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A Question Of Safety In India’s Drug Supply Chain

In light of noncompliant tests, India’s growing role in pharmaceuticals comes under the spotlight

by Jean-François Tremblay
February 16, 2015 | A version of this story appeared in Volume 93, Issue 7

The European Medicines Agency (EMA) recommended last month that about 700 drugs be removed from the market in Europe because they had been tested by a drug research services firm in India that is now under scrutiny. An inspection by French health officials revealed that the firm, GVK Biosciences, had manipulated electrocardiogram results at its labs in Hyderabad.

Credit: Shutterstock
European regulators may withdraw hundreds of drugs tested by an Indian lab.
Photo of a pharmacy store in Venice, Italy.
Credit: Shutterstock
European regulators may withdraw hundreds of drugs tested by an Indian lab.

The case is a reminder of how important a player India has become in the global drug industry. The country is well-known as a supplier of active pharmaceutical ingredients(APIs) and drugs in finished-dose form. But, as the case highlights, it also has become a low-cost provider of the clinical trials and other tests needed to get generic drugs approved around the world.

EMA’s recommendation will become mandatory across Europe if it is endorsed by the European Commission. Exceptions will be made for producers of critical drugs, who will be given 12 months to resubmit test data. Products marketed by Sandoz, Mylan, Teva Pharmaceutical Industries, and other leading generic drug players are threatened with removal.

GVK claims that EMA is making too much out of the faulty electrocardiograms found by the French inspectors. The company notes that EMA itself said the electrocardiograms were not essential because bioequivalence of the generics with the original drugs had been proven by other tests. Furthermore, EMA acknowledged that the drugs don’t appear to lack efficacy or pose a threat to human health, GVK points out.

But the breaches enumerated and made public by the inspectors were quite serious, counters André van Zyl, a quality consultant who runs South Africa-based Van Zyl GMP International. “Regulators do not tolerate false or misleading information in the production, control, or testing of medicinal products,” he says. “By law in several countries, providing false or misleading information is a criminal offense.”

Van Zyl dismisses GVK’s claim that providing inaccurate information is not a big deal if the consequences aren’t serious. It is, he says, similar to a driver who, when pulled over by police after rolling through a stop sign, claims the infraction doesn’t matter because no one was killed or injured. Suppliers of bioequivalence data must comply with Good Clinical Practices, a set of internationally used rules governing labs that perform tests on humans, he says.

When it comes to performing bioequivalence testing or putting entire marketing authorization dossiers together, India has a fairly well developed industry boasting numerous service suppliers, says Sachin Bhalekar, director of Pharma QA, a consulting firm based in Pune, India, that specializes in quality management and regulatory compliance.

“India exports medicines in most of the world,” Bhalekar says. “Naturally, a lot of studies are performed here, and many marketing authorization dossiers are put together here as well.” In the dossiers, drug producers provide regulators with data on the quality, efficacy, and safety of drugs that they seek authorization to sell.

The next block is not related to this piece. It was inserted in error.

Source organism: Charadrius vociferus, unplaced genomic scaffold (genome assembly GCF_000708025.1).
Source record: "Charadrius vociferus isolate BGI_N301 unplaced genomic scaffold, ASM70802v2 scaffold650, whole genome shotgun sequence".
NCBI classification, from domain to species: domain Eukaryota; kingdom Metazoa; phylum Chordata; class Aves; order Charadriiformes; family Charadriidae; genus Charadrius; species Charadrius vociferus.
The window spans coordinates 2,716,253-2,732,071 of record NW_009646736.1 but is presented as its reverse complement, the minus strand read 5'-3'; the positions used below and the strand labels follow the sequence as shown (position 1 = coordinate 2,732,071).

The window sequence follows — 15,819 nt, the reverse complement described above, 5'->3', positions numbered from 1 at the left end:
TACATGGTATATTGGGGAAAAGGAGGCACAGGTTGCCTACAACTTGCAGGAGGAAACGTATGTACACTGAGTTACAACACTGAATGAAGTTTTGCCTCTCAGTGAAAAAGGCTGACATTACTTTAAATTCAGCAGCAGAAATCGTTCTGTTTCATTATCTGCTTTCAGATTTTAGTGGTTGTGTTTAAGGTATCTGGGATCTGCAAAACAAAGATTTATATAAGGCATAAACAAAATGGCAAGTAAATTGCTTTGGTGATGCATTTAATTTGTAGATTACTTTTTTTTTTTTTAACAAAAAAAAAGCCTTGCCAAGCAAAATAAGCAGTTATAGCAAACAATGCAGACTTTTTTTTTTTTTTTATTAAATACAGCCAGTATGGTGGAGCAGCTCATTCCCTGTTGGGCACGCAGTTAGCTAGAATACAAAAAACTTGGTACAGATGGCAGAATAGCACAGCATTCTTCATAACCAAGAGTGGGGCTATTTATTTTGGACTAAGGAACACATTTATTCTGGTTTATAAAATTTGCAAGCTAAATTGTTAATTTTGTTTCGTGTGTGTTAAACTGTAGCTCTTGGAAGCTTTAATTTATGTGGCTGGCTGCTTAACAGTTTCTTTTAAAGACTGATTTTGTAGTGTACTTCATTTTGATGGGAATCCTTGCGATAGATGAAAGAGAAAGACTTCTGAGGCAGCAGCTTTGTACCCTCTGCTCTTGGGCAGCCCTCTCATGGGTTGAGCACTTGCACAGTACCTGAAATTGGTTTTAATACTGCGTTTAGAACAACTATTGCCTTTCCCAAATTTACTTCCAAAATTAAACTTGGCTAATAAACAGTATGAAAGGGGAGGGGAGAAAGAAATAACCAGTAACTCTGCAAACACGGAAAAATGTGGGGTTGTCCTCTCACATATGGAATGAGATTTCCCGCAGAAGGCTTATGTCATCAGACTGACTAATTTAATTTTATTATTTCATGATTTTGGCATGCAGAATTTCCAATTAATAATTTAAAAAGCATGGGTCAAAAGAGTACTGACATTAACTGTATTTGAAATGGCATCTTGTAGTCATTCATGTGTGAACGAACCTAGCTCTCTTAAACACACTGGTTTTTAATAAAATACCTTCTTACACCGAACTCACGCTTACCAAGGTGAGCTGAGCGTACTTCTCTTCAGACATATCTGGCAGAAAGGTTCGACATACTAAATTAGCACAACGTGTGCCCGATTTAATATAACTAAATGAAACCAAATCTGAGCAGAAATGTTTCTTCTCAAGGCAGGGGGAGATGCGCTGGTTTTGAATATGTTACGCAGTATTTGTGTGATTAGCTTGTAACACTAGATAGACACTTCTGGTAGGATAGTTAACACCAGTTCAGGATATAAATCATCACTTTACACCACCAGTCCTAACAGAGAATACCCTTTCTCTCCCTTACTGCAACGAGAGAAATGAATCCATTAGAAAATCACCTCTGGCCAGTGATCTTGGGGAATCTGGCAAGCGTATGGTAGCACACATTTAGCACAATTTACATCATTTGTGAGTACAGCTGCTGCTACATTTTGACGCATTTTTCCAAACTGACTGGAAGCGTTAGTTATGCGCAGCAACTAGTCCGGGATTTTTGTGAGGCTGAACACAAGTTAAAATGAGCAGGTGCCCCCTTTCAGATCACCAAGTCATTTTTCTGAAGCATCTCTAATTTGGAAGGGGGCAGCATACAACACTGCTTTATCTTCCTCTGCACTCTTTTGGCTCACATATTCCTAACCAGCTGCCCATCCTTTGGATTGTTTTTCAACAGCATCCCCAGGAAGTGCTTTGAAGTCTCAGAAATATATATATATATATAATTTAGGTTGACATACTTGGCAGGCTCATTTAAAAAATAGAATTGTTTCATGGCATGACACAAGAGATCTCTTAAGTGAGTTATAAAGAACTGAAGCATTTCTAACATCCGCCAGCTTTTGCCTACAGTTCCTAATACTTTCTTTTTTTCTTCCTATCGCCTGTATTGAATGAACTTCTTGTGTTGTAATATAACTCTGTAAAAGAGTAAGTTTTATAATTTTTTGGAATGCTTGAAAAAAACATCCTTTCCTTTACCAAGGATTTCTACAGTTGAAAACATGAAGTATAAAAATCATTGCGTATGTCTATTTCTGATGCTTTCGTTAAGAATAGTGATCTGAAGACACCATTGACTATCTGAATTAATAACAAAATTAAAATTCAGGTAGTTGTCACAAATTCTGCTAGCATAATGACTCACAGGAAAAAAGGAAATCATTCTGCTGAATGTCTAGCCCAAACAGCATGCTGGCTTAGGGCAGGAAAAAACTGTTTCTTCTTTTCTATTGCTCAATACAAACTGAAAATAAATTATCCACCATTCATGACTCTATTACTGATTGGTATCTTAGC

Performing regulatory compliance work in India can bring substantial savings for drug producers, Bhalekar says. For instance, the cost of a bioequivalence study—which shows that a generic drug performs as well as the original product—costs a little more than $3,000 in India, he says, about one-tenth the cost in Europe or the U.S. The cost savings on entire marketing authorization dossiers are similarly significant, he adds.

India’s low costs have facilitated the emergence of an active trade in dossiers, according to Luis Gomes, head of manufacturing at the Portuguese pharmaceutical producer Hovione. Many of the dossiers for the drugs that Europe may withdraw were likely commissioned by a third party, he surmises. That third party could be a contract drug producer or an agent that puts dossiers together and sells them.

As the GVK Biosciences case indicates, sourcing compliance data from an external service provider can be risky. An earlier case occurred in 2004 when officials from the World Health Organization found deficiencies at several Indian testing labs.

At the time, the deficiencies led WHO to remove AIDS drugs produced by the Indian firms Ranbaxy Laboratories and Cipla from its prequalified list, which is used by agencies such as Unicef or the Global Fund to Fight AIDS, Tuberculosis & Malaria. Van Zyl, who was one of the WHO inspectors, says the case eventually led to the discovery years later of more serious problems in Ranbaxy’s manufacturing facilities.

Despite the risks, it is unlikely that India’s attractiveness as a supplier of compliance data will diminish anytime soon. Few countries can rival India’s ability to provide cheap marketing authorization data.

Low-priced active ingredients and finished drugs from India have done much to improve human health worldwide in recent years. But in the same way that they closely vet the Indian firms that provide many of their active ingredients, generic drug companies also need to assess the firms that provide their testing.



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